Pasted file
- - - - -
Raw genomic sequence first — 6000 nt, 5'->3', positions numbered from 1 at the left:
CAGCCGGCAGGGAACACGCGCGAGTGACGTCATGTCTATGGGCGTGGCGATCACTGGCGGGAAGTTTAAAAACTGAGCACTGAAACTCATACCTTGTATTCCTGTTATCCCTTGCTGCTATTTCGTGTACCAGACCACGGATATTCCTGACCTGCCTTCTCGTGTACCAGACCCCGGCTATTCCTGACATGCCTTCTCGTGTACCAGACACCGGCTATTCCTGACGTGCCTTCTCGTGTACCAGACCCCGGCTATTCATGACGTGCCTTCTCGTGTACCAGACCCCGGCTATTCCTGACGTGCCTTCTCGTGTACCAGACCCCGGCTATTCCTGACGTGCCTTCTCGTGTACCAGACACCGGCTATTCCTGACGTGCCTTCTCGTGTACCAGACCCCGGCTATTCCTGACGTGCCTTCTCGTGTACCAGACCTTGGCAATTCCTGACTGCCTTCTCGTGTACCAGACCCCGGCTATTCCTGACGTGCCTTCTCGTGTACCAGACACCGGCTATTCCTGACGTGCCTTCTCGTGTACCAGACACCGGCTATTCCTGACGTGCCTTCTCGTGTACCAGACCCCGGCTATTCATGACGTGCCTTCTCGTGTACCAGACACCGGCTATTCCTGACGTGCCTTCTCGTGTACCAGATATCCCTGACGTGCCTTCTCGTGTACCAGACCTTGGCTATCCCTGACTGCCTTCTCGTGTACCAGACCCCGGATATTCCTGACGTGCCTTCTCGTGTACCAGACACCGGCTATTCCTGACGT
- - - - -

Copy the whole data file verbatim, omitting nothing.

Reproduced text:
Raw genomic sequence first — 6000 nt, 5'->3', positions numbered from 1 at the left:
CAGCCGGCAGGGAACACGCGCGAGTGACGTCATGTCTATGGGCGTGGCGATCACTGGCGGGAAGTTTAAAAACTGAGCACTGAAACTCATACCTTGTATTCCTGTTATCCCTTGCTGCTATTTCGTGTACCAGACCACGGATATTCCTGACCTGCCTTCTCGTGTACCAGACCCCGGCTATTCCTGACATGCCTTCTCGTGTACCAGACACCGGCTATTCCTGACGTGCCTTCTCGTGTACCAGACCCCGGCTATTCATGACGTGCCTTCTCGTGTACCAGACCCCGGCTATTCCTGACGTGCCTTCTCGTGTACCAGACCCCGGCTATTCCTGACGTGCCTTCTCGTGTACCAGACACCGGCTATTCCTGACGTGCCTTCTCGTGTACCAGACCCCGGCTATTCCTGACGTGCCTTCTCGTGTACCAGACCTTGGCAATTCCTGACTGCCTTCTCGTGTACCAGACCCCGGCTATTCCTGACGTGCCTTCTCGTGTACCAGACACCGGCTATTCCTGACGTGCCTTCTCGTGTACCAGACACCGGCTATTCCTGACGTGCCTTCTCGTGTACCAGACCCCGGCTATTCATGACGTGCCTTCTCGTGTACCAGACACCGGCTATTCCTGACGTGCCTTCTCGTGTACCAGATATCCCTGACGTGCCTTCTCGTGTACCAGACCTTGGCTATCCCTGACTGCCTTCTCGTGTACCAGACCCCGGATATTCCTGACGTGCCTTCTCGTGTACCAGACACCGGCTATTCCTGACGT